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The Rams and Cardinals showed why NFL teams should never invest in running backs

Football “analytics” Twitter has united as of late to spark the ‘running backs don’t matter' debate once again with the news of both the Los Angeles Rams and Arizona Cardinals wanting to move on from their respective backfield starters, Todd Gurley and David Johnson — who are among the five highest paid at the position in football. If the Cardinals cut Johnson, they’d have to pay out over $16 million in dead money this season. If the Rams cut Gurley, they’d pay out over $25 million in dead money this season. These are the moves that can set a franchise back for years — and that’s exactly what’s happening with the Rams and Cardinals right now.

Rule #1: Do not invest in a running back in free agency, and do not give them an extension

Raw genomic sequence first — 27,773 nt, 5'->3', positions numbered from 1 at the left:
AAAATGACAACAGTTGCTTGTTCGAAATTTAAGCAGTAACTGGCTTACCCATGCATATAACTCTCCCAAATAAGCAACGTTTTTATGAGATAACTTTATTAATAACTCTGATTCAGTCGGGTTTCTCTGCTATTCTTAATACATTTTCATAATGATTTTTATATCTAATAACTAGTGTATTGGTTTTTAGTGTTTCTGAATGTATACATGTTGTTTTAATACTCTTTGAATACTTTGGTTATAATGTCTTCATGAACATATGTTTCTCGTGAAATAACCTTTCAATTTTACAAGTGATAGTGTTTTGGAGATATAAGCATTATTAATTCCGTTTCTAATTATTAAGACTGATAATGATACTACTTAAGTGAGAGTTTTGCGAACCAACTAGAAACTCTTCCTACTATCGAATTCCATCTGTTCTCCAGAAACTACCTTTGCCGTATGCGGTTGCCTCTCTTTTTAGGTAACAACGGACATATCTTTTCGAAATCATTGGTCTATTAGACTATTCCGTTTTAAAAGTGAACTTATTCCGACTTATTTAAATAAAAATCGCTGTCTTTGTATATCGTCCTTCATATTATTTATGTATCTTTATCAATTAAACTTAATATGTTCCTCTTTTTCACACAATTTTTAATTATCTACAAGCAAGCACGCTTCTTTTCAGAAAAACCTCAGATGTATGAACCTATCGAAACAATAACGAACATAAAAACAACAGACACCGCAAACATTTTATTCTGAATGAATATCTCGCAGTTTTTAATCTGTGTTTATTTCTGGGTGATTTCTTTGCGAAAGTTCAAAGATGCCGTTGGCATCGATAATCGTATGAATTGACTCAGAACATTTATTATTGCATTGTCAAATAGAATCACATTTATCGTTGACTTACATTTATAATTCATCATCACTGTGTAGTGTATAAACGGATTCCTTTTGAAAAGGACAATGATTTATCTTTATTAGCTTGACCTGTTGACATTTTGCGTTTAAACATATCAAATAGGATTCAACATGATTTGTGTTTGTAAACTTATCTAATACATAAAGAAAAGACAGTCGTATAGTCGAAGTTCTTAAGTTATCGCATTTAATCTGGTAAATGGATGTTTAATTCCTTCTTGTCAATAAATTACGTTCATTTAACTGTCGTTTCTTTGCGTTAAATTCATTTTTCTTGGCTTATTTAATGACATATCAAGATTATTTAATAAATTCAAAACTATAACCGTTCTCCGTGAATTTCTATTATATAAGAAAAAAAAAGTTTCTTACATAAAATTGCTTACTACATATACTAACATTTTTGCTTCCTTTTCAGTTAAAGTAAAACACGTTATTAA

The Rams are in a more challenging situation than the Cardinals at the moment. They own $14.7 million in projected cap space heading into free agency and don’t own a first-round pick this season for reasons other than Gurley. Their offensive line produced the second worst PFF grade — ahead of only the Miami Dolphins — and have little capital to upgrade that. Gurley has a $17.2 million cap hit in 2020 and, again, cutting him would raise that to $25.6 million.

Highest paid running backs in the NFL and their PFF grade rank (of 49)
1. Ezekiel Elliott, Cowboys 6-yrs, $90m ($50m guaranteed) 11th
2. Todd Gurley, Rams 4-yrs, $57.5m ($45m guaranteed) 37th
3. Le’Veon Bell, Jets 4-yrs, $52.5m ($25m guaranteed) 19th
4. David Johnson, Cardinals 3-yrs, $39m ($30m guaranteed) 22nd
5. Devonta Freeman, Falcons 5-yrs, $52.5m ($22m guaranteed) 49th

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